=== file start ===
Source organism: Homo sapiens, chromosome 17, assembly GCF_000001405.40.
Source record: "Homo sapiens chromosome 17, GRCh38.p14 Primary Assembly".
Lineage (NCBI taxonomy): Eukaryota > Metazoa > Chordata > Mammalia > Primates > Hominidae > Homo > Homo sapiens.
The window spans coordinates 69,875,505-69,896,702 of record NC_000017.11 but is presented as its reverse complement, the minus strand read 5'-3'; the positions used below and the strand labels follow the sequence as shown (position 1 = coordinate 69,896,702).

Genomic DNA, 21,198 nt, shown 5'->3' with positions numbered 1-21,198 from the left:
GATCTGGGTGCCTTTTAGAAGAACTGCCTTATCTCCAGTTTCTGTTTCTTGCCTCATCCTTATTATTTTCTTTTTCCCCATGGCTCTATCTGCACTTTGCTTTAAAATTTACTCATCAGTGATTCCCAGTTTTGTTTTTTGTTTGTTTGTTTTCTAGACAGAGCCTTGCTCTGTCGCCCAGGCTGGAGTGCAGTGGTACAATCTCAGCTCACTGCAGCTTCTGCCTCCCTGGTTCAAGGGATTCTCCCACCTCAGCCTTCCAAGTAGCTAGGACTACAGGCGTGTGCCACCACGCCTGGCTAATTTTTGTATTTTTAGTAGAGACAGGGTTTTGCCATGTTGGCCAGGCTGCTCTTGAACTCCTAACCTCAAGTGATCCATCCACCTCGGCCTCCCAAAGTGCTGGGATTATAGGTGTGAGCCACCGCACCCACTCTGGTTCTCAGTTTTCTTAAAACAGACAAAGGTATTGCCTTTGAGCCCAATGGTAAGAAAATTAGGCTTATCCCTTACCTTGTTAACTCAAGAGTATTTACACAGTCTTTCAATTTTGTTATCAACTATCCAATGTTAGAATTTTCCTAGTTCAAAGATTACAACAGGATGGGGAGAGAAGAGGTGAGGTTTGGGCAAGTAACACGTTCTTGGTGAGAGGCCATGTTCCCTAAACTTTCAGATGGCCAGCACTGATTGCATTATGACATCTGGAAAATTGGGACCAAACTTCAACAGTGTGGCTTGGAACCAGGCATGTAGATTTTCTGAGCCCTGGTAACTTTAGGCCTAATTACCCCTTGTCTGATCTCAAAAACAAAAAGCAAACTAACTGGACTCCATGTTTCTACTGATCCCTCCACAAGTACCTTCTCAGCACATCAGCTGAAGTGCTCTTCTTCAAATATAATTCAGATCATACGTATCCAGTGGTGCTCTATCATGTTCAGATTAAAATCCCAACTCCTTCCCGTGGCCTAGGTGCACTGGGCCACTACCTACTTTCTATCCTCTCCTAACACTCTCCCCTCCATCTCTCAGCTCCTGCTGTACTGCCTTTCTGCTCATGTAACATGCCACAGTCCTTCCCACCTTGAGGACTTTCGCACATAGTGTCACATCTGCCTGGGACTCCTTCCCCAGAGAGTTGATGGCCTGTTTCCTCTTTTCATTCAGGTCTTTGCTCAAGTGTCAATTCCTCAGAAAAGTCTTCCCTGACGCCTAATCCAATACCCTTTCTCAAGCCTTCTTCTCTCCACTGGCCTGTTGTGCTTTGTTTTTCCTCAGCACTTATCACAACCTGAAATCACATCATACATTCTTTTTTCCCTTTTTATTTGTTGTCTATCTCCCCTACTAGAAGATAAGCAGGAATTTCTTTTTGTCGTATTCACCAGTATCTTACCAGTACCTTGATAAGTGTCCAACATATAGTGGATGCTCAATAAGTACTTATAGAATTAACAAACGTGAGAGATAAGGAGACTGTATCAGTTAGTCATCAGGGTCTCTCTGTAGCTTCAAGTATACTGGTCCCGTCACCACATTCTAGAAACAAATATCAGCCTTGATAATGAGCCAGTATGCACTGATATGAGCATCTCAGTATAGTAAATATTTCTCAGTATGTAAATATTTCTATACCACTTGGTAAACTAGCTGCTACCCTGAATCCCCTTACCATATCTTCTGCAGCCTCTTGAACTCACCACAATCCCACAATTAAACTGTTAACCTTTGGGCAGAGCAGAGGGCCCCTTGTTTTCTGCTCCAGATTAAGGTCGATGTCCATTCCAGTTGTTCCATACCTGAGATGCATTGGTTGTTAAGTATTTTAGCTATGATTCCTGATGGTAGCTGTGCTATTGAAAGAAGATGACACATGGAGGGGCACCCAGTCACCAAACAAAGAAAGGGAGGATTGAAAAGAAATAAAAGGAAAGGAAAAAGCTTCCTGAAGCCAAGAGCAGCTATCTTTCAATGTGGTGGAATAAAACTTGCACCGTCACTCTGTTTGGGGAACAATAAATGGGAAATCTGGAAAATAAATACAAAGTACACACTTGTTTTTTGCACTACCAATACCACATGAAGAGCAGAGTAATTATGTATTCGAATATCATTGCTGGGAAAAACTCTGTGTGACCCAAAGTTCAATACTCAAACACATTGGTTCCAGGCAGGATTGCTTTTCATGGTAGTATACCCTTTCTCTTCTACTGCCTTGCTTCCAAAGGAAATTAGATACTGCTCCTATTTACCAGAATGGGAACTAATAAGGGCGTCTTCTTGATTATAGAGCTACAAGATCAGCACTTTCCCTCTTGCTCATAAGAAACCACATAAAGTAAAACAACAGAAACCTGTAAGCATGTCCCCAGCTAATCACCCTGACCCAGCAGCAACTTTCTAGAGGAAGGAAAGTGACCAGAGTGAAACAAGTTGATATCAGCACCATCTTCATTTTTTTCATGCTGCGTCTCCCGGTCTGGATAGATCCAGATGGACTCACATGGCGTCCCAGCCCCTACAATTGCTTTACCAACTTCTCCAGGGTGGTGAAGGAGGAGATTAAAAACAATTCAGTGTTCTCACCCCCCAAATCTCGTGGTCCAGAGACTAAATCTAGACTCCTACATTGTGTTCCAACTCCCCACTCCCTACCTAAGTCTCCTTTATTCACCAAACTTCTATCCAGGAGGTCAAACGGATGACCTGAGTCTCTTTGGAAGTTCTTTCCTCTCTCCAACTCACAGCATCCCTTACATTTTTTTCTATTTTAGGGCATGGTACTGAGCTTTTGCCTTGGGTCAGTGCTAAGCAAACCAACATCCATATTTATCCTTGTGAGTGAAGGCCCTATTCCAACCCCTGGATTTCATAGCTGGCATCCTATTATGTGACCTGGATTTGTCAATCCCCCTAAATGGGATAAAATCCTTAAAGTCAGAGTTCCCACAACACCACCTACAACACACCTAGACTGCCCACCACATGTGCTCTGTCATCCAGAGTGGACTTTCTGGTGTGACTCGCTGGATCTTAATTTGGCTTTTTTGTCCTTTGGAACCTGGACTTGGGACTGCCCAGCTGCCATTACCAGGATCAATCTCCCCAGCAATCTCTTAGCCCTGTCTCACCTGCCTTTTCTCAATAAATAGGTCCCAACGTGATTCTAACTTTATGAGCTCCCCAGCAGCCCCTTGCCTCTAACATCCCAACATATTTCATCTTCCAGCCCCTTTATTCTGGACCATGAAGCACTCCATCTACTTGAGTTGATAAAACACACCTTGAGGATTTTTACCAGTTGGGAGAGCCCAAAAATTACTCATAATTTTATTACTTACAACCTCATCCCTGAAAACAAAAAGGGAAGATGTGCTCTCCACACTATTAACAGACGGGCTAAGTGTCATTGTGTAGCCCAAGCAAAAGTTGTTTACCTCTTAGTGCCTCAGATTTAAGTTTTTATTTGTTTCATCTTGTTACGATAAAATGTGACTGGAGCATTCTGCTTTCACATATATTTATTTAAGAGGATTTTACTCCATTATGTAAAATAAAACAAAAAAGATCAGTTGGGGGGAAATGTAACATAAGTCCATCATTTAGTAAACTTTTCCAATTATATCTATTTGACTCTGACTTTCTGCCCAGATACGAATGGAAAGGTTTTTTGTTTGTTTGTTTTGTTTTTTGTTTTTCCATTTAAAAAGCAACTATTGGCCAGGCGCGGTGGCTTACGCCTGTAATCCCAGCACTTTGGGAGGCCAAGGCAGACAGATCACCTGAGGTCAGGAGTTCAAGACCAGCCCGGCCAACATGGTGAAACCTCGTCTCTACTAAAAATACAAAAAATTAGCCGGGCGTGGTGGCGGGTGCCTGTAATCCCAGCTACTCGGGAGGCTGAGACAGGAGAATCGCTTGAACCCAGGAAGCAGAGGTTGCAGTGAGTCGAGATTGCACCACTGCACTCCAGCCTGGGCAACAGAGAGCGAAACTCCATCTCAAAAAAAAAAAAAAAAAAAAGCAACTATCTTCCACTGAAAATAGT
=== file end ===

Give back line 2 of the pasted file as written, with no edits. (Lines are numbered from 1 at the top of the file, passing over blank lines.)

Source record: "Homo sapiens chromosome 17, GRCh38.p14 Primary Assembly".